Category Archives: Anti-Casualisation Campaign

Two strike Ballots this Autumn: one on USS pensions; One on casualisation, pay, inequality & workloads

As you now know, UCU’s annual congress voted to prepare for another round of strike action to defend our pensions while also launching a new national campaign to secure a fair deal from both pre- and post-92 employers on pay, workload, equality, and job security. UCU’s Higher Education Committee then decided on 28 June to run both strike ballots at the same time, rather than consecutively.

 

These ballots will run from 9 September to 30 October. Members in branches where UCU has registered a dispute over USS will receive two ballot papers – one for pay, workload, equality and job security and one for USS. Members in other and post-92 branches will receive one ballot paper.

 

New UCU General Secretary-elect Jo Grady explains it like this:

“Those of us who went on strike over USS last year were motivated by a host of factors. Many members who are not even in USS joined us on the picket lines because they wanted to express their solidarity with us and send a signal to our employers that staff deserve better, not just in their pension benefits but in other areas, too. UCU has listened to those members and decided that nobody should be left behind. By balloting simultaneously, we can press employers to reach agreements that protect all of us.”

 

The rest of this post explains the strategies, demands, and rationale for both votes as they currently stand.

Our demands for USS
For USS, our demands are simple. USS has lost its members’ trust and rejected some of the Joint Expert Panel’s most important proposals. If implemented now, those proposals would lead to a contribution rate no higher than 26%, as it was before the 2017 valuation.

We want employers to use their considerable influence over the scheme to hold USS’s managers to account. If they refuse to do so, we want them to meet the full cost of contribution increases above the rate of 26%, rather than forcing some of them on to members.

A comprehensive deal for university staff on pay, equality, workload, and job security
At the same time, we want employers to move towards a sustainable, equitable business model that puts staff first. Our demands are laid out in the campus unions’ annual claim for 2019-20. These include:

  • reducing the number of zero-hours and hourly paid positions
  • working to close the gender and ethnicity pay gaps
  • limiting unsafe, excessive workloads
  • increasing pay by 3% plus RPI.

These are *all* things on which we represent our members, but we have been faced by remarkable intransigence from the employers at national negotiating level for years. If we don’t give our negotiators the leverage they need to improve our lot there is no indication this situation will change.

 

Practical questions
Once again, employers are leaving us with no resort other than a strike, even if it stops us all from doing the valuable work we entered this sector to do. But we should remember how quickly they came to the negotiating table once last year’s USS strike started. The more members take part in the ballot, the sooner employers will make us a serious offer.

UCU has the capacity to manage two campaigns. The fact that we are balloting simultaneously does not mean that we need to take twice as much action as we did for USS. After the ballots close, we have a six-month window within which to schedule any strikes, so we can be flexible in terms of the timing and amount of action we take.

The union will support branches in getting the vote out and preparing for action. I am pleased to announce that UCU’s National Executive Committee recently approved a trial expansion of the strike fund, so that members earning less than £30,000, and/or on fractional and hourly paid contracts, will be able to apply for more days of reimbursement than they could in the past. When you decide to go on strike, your action will be properly supported.’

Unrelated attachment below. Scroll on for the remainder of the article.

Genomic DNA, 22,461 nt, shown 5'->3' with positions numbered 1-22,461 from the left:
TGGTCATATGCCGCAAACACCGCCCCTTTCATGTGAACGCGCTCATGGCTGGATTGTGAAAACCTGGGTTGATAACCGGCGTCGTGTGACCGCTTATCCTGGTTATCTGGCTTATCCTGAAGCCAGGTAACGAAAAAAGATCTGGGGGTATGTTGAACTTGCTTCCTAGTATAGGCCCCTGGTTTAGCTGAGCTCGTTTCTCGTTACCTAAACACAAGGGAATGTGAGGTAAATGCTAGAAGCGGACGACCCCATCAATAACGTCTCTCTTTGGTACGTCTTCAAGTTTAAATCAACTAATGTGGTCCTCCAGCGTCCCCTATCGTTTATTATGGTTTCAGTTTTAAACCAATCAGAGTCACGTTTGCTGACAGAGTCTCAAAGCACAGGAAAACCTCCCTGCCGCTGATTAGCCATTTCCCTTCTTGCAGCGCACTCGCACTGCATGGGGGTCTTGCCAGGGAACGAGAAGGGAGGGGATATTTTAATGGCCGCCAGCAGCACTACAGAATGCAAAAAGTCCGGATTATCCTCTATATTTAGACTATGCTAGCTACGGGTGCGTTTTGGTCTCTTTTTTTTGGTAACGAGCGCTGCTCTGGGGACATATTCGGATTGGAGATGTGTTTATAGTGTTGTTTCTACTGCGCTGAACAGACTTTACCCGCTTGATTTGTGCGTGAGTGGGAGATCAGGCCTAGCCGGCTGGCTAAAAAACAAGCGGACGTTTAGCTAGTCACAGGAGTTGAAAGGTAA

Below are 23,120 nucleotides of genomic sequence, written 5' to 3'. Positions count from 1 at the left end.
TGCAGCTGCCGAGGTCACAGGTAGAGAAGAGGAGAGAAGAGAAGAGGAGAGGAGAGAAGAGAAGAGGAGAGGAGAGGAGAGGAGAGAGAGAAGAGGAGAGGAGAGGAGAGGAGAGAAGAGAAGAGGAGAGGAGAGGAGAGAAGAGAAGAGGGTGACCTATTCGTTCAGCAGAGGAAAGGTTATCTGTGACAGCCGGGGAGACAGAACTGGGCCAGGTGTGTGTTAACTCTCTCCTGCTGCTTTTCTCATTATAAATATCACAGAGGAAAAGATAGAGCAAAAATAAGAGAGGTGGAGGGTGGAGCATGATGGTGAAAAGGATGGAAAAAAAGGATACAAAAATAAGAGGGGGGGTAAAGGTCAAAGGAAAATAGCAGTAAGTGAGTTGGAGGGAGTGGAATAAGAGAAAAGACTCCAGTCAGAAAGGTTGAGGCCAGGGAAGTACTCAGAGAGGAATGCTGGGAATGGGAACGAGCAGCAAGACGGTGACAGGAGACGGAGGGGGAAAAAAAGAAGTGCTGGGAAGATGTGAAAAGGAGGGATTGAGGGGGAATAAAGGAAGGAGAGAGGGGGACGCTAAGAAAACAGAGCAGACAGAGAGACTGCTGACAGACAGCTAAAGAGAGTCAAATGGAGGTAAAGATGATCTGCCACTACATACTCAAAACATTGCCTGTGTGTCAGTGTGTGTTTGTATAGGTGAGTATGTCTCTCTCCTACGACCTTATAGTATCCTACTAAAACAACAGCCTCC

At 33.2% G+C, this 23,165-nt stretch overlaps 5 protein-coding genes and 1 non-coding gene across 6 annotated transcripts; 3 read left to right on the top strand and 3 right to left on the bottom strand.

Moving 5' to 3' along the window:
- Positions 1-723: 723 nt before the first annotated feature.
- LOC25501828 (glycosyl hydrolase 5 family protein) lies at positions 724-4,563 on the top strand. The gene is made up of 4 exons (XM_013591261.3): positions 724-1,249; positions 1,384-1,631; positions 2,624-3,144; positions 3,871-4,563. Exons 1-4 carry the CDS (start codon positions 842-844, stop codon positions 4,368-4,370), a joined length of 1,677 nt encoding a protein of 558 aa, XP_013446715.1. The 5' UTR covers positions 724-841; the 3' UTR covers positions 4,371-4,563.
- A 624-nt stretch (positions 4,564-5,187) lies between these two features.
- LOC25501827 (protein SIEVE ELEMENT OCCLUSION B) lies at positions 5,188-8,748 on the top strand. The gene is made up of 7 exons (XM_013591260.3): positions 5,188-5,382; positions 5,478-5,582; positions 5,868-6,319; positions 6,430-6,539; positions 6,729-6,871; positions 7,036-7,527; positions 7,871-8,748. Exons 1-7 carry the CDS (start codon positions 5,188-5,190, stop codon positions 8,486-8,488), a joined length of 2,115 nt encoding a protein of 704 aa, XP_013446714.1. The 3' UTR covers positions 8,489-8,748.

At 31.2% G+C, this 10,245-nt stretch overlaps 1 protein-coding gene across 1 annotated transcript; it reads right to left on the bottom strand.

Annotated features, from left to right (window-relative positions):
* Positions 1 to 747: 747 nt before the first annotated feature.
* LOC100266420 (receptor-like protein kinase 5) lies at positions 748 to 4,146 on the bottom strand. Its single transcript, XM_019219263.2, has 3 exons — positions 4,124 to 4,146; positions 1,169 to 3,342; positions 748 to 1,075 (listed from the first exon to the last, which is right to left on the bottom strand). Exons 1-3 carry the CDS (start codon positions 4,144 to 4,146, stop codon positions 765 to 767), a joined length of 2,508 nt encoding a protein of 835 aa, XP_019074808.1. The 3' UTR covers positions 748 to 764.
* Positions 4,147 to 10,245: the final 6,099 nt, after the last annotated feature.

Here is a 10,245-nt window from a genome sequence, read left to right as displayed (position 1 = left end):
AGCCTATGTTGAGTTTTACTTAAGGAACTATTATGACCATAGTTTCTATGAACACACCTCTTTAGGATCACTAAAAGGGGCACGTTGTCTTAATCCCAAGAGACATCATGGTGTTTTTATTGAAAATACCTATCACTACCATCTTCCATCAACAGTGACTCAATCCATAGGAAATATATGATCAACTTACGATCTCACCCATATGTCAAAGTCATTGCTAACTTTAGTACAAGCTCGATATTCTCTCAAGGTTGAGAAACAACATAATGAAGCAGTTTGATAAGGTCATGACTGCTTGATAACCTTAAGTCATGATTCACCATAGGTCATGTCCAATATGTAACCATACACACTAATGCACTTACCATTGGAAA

I will be touring branches in September and October to meet members and discuss both campaigns. I will circulate dates and locations and provide further information about the ballots in due course. Until then, please continue to contact me with any questions you have.

Anti-casualisation campaign update

The anti-casualisation working group held an open meeting on Tuesday 4th June to work on an “Anti-Casualisation Manifesto” as a base document to inform our campaign and future negotiations with the University management. This manifesto is based on the premise that secure employment is that which guarantees continuity of gainful employment (e.g. ongoing contracts with consistent work and payment). 

We’re aware, based on our own research and many examples of members seeking support through case-work, that Cardiff University uses contracts which do not fit this description in a wide variety of situations in which this would not be necessary, with dramatic and damaging consequences to staff. 

We have initiated conversations with University management about these issues and we will soon submit a claim to demand the University to engage with UCU in reviewing the use of fixed-term and atypical contracts across the University and work towards providing secure working conditions to *all* staff.       

We will be presenting results from our precarity survey and discussing our manifesto and our claim to the University at our General Meeting next Wednesday, as well as sharing more widely, and we would value the input from all Cardiff UCU members!

Cardiff UCU anti-casualisation meeting: all welcome!

The Cardiff UCU Anti-Casualisation Committee invites you to an open meeting about the long-term strategy of the group. This meeting is open to everyone who is interested in improving working conditions at Cardiff University (whether you’re a UCU member of not). The outcome of the meeting will be to create a manifesto which will guide the Cardiff UCU Anti-Casualisation Committee’s future activities and strategy. It will also be an opportunity to learn about our work so far and our plans for the future.